Johnny Carson hosted The Tonight Show for 30 years, inviting himself into American homes with the salutation "Heeeere's Johnny!" An American Masters profile (Monday, 8 p.m., PBS) begins with fellow stars praising Carson in familiar ways. He had the best jokes; he had a gift for making his guests look good; he had universal appeal. Well, okay. But just as you're about to change the channel, frequent guest Joan Rivers calls Carson "a tough, aggressive killer." Bandleader Doc Severinsen admits to being intimidated by him. Acquaintance Carl Reiner acknowledges his standoffishness. Now this is getting interesting.
As a budding Nebraska entertainer, young Johnny Carson was obsessed with magic, and he continued to create illusions when he became TV's biggest star in the 1960s - specifically, the illusion that a shy loner was everybody's best friend. When the cameras stopped rolling, however, he was a mystery man, even to his closest family members. If there's a Rosebud in this Citizen Kane-like inquiry, it's Carson's disapproving mother, who never found him worth all the fuss and said so publicly.
The American Masters portrait gives Carson his due as an artist while investigating the chill in his soul. Only Johnny's mother could fail to find it compelling.
Friday, 9 pm (USA)
I was ready to write off this new series after the first couple scenes. It had the hallmarks of Yet Another Cop Show, starting with that most tired of premises: a bickering odd-couple partnership. Travis (Michael Ealy) is the loose one, Wes (Warren Kole) the uptight one. Add in the gimmick - the pair are sent to couples counseling by their captain - and you've got another cookie-cutter production straining to seem original. Would you be surprised to learn that the skeptical D.A. wants our bad boys off the case as they investigate a homicide in the premiere episode?
But Common Law worked its charms on me, much as Travis and Wes work their charms on both colleagues and criminals to get what they want. Ealy and Kole have a fast-talking rapport, as well as a gift for hitting comic notes even at a murder scene. The script makes them believably smart, so it's no surprise when they catch the killer in spite of their flagrant interpersonal problems.
"Well, I guess I owe you an apology," says the skeptical D.A.
So do I.
Sunday, 8 pm (PBS)
If you watched last week's season premiere of "Sherlock," as I told you to, you won't be able to resist episode two. And if you didn't watch it...well, why aren't you following my instructions? I'm not writing these blurbs for my health, people.
This week's installment uses Arthur Conan Doyle's The Hound of the Baskervilles as inspiration. But Doyle would scarcely recognize his story - or his detective, for that matter. The 21st-century Sherlock Holmes (Benedict Cumberbatch) has a computer-grade brain, charged up to the point of near-madness. (He's reminiscent of Hamlet playing mind games in his antic disposition.) The detective and his mere-mortal sidekick, Dr. Watson (Martin Freeman), investigate reports of a massive, murderous "hound" near a top-secret weapons facility.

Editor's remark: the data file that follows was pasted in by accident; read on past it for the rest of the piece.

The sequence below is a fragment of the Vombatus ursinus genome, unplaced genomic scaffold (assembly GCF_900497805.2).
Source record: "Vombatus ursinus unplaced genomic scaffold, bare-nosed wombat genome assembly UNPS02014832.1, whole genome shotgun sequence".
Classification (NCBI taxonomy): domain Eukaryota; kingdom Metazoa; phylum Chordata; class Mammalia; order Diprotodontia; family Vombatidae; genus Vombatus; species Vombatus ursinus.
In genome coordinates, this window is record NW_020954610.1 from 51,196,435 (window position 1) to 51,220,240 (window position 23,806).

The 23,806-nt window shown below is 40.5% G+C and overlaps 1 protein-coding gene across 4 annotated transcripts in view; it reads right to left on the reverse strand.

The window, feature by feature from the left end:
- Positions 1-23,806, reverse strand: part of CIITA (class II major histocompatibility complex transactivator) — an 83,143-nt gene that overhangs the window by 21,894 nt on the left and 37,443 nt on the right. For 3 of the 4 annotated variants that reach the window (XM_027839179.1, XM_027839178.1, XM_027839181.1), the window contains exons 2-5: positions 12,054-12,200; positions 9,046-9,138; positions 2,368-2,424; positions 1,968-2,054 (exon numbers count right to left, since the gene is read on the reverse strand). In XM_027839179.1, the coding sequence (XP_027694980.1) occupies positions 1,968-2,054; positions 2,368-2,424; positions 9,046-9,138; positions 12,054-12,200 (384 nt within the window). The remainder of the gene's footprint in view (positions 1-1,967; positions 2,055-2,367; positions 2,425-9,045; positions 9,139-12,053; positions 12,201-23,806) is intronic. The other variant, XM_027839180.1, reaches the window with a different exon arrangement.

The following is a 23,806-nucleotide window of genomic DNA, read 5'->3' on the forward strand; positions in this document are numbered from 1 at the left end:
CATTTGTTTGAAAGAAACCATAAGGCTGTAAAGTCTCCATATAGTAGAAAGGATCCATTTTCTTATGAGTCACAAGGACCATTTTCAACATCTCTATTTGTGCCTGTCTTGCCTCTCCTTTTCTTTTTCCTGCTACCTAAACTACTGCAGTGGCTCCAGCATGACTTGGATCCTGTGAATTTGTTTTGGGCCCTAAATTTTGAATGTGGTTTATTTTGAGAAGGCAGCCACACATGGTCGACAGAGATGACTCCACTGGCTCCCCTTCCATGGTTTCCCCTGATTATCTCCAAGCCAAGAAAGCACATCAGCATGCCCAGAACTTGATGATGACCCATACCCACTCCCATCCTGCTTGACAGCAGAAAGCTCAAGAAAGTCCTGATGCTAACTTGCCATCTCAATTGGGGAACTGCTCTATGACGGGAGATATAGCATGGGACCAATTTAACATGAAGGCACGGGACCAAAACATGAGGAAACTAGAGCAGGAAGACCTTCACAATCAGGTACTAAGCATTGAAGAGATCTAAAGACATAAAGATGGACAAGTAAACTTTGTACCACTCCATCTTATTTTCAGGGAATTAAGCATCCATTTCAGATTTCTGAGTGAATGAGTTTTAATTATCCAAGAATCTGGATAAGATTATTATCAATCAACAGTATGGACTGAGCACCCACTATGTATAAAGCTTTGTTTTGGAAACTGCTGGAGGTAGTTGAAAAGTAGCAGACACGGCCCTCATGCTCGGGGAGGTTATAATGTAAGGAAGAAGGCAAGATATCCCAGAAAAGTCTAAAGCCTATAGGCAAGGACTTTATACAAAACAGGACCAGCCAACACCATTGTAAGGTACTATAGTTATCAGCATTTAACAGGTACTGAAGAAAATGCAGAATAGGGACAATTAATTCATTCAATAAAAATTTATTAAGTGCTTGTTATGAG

Can't tell you more than that, but I will say that Holmes becomes punch drunk on his own powers of deduction in the midst of solving the mystery. This occurs at an inopportune moment, right at the climax, when he and Watson could still be killed. "This case, it's been brilliant!" he exclaims.
I suppose I'd take the time to shout out "Yes it has," even with a massive, murderous hound bearing down on me.
Monday, 8:30 pm (ABC)
ABC is being sued for excluding people of color from starring roles in The Bachelor and The Bachelorette. Indeed, between the two series, the new Bachelorette marks the 24th season in a row with a white person at the center. She's Emily Maynard, who found true love with Brad Womack on The Bachelor last year. Well, true love Bachelor-style, anyway. That means the relationship lasted a couple of months before ABC News ran the obligatory story about the two of them breaking up.
Having learned nothing from her experience, Maynard returns, certain that the ABC casting department has included her future soul mate in the current pool of suitors. To be honest, I'm not as worried about her as I am about us viewers. Emily is a shy, retiring type who doesn't exactly hold the screen. She's best remembered for falling asleep on her dates with Womack, and I'm getting a bit drowsy myself just contemplating the next few weeks of The Bachelorette.
Wednesday, 9 pm (Syfy)
The concept for this new reality series is diabolically simple: Contestants face creepy challenges in complete darkness. We can see what they can't as host Jaleel White asks them to feel, taste and smell unidentified objects - an octopus, a pineapple, an old shoe, etc.
God help me, but I greatly enjoy seeing these people squeal, squirm and wave their arms in terror. It helps that White sets a congenial tone rather than a sadistic one. And, of course, no one has ever died from touching a pineapple.
I wonder if other TV shows would be improved by complete darkness. Total Blackout: The Real Housewives of New Jersey? Total Blackout: The Today Show?